Lifelong support for Kiwi families raising a child with a disability.Nationwide
It can happen to any family at any time – suddenly faced with rethinking their world when a medical professional delivers news that their child has an intellectual disability or behavioural issue, a health condition or physical impairment.
The nationwide not-for-profit was started in New Zealand 33 years ago by parents of children with disabilities and health professionals to help families feel empowered through knowledge, understood and enabled.
There are many organisations that support the disability, but the point of difference at Parent to Parent is that it supports the people around that person with a disability – the parents, step-parents, brothers and sisters, grandparents, carers, and wider whanau.
With 11 branches nationwide, it provides free, confidential, tailor-made information on a child’s condition and related issues, from birth and lifelong; up-to-date information on over 3600 conditions in plain language and in most languages.
Workshops for parents new to disability aim to give them hope; to not allow the disability block a great future and life for their child and family. It then connects them with one of its 650+ trained support parents nationwide – someone who has a child with the same condition/s. Support parents are further enough along the journey to feel confident to give back to new parents. Their lived experience offers invaluable support.
Its camps and programmes for siblings of kids with disabilities acknowledge the extra effort their home life demands, and give them the chance to talk about issues such as feeling left out or bullying.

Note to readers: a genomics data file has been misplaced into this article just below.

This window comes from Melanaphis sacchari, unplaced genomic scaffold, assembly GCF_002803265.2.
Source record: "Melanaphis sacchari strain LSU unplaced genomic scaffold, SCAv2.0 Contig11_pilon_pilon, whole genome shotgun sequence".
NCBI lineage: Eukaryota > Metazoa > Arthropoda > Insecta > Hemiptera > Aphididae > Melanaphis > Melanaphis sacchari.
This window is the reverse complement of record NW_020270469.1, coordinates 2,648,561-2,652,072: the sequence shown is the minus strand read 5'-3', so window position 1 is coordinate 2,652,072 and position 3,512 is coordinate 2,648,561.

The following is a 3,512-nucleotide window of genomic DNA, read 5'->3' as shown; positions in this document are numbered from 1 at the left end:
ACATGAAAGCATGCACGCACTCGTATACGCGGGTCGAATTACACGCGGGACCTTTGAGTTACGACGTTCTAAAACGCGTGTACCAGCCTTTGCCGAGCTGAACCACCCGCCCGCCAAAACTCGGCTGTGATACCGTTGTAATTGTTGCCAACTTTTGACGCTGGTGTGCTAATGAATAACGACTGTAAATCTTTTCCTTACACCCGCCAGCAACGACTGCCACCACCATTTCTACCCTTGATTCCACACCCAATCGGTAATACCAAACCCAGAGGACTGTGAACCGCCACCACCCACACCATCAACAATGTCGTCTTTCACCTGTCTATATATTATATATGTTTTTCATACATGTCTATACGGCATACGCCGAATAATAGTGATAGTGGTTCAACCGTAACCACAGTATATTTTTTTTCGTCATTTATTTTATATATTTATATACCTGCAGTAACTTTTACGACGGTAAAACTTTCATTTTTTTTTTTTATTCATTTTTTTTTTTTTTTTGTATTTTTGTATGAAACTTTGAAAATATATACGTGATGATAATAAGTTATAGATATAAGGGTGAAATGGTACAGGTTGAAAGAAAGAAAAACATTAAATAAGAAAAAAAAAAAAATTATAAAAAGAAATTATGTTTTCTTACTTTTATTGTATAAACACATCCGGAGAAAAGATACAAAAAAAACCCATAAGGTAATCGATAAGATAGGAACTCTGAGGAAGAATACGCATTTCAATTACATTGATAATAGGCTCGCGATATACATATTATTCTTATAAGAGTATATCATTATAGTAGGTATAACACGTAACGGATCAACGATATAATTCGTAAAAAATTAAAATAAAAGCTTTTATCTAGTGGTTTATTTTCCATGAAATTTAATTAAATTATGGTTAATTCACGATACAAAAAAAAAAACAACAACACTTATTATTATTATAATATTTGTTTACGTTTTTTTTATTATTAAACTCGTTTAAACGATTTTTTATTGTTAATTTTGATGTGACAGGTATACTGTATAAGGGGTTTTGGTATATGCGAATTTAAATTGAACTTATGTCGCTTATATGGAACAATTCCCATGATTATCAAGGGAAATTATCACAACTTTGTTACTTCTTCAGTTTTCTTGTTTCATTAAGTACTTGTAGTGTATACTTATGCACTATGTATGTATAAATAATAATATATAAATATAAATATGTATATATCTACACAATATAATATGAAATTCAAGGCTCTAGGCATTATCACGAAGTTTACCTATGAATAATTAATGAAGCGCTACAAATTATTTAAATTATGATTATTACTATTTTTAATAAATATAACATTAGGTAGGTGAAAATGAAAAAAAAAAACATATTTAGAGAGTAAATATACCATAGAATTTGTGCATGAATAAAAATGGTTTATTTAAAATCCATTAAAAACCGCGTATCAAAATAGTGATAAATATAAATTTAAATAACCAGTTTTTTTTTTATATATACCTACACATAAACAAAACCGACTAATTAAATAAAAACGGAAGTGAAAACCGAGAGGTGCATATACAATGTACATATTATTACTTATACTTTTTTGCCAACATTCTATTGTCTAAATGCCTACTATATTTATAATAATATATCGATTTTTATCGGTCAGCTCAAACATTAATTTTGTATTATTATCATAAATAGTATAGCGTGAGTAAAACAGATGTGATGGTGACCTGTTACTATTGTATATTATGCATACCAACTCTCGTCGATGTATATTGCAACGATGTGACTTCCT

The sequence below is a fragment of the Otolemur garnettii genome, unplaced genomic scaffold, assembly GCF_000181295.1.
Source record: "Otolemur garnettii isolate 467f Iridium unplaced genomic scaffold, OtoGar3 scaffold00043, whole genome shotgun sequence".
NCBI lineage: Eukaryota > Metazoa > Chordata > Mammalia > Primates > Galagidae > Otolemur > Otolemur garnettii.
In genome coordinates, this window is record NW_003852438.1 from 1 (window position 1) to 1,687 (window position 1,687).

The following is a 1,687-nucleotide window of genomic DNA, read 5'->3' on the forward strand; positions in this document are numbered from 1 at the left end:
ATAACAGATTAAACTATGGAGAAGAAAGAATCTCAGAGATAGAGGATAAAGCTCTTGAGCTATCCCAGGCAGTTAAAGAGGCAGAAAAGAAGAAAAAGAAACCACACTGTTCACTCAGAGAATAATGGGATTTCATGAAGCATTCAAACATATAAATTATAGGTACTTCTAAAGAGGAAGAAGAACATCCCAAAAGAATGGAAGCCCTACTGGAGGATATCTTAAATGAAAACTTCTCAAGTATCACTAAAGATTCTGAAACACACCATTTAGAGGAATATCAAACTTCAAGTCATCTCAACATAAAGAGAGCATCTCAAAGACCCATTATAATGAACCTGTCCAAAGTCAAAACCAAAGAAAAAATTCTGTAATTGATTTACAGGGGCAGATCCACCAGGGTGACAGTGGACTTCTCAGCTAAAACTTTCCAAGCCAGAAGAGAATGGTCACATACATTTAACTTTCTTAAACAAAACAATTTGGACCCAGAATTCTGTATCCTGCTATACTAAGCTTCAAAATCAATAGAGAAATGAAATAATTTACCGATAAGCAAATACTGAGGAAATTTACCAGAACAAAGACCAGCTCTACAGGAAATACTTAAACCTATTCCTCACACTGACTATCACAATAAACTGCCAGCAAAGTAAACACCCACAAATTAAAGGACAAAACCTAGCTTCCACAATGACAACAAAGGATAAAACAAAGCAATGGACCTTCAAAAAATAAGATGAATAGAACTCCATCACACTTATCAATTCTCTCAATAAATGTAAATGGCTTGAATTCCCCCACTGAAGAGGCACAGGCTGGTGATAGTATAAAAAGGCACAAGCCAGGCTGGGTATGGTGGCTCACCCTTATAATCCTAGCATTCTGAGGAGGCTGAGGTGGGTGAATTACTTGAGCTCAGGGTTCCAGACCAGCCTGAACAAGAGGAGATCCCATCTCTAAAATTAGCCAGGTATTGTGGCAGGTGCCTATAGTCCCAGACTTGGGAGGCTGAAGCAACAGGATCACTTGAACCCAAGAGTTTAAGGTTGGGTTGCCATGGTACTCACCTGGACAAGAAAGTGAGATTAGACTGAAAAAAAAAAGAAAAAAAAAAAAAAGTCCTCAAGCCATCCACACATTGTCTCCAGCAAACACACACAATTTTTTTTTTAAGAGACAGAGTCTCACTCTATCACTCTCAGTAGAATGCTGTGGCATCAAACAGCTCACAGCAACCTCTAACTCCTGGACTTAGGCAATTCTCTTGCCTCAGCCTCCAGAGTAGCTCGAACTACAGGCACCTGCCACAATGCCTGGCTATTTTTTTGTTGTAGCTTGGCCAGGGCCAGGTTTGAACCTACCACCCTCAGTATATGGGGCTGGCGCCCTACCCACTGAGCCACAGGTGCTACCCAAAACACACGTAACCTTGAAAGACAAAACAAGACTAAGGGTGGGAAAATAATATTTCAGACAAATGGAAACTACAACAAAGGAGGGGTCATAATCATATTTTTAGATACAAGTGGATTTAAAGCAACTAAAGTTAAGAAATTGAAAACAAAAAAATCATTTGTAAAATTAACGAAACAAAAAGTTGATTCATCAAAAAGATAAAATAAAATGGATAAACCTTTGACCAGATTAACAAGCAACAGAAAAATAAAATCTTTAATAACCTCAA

Its Second Generation course helps aged parents pass the baton of care/advocacy on to younger family members or alternate carers.
Other services include Altogether Autism (which covers Asperger syndrome), and Care Matters which focuses on the wellbeing of the family carers of people with disabilities.
More about us
Parent to Parent provides free and confidential services to families and whānau raising a baby, child, teen, person with a disability or health impairment.
Use of funds
Funds raised enable more nationwide workshops for parents new to the world of disability, support parent training, SibCamps or SibShops (for the siblings of kids with disabilities) and IEP seminars (Individual Education Plan) to help parents ensure their child receives all they are entitled to at school. Funding also helps promote Parent to Parent's free services via its magazine and brochures, so its team can reach more families struggling with disability.
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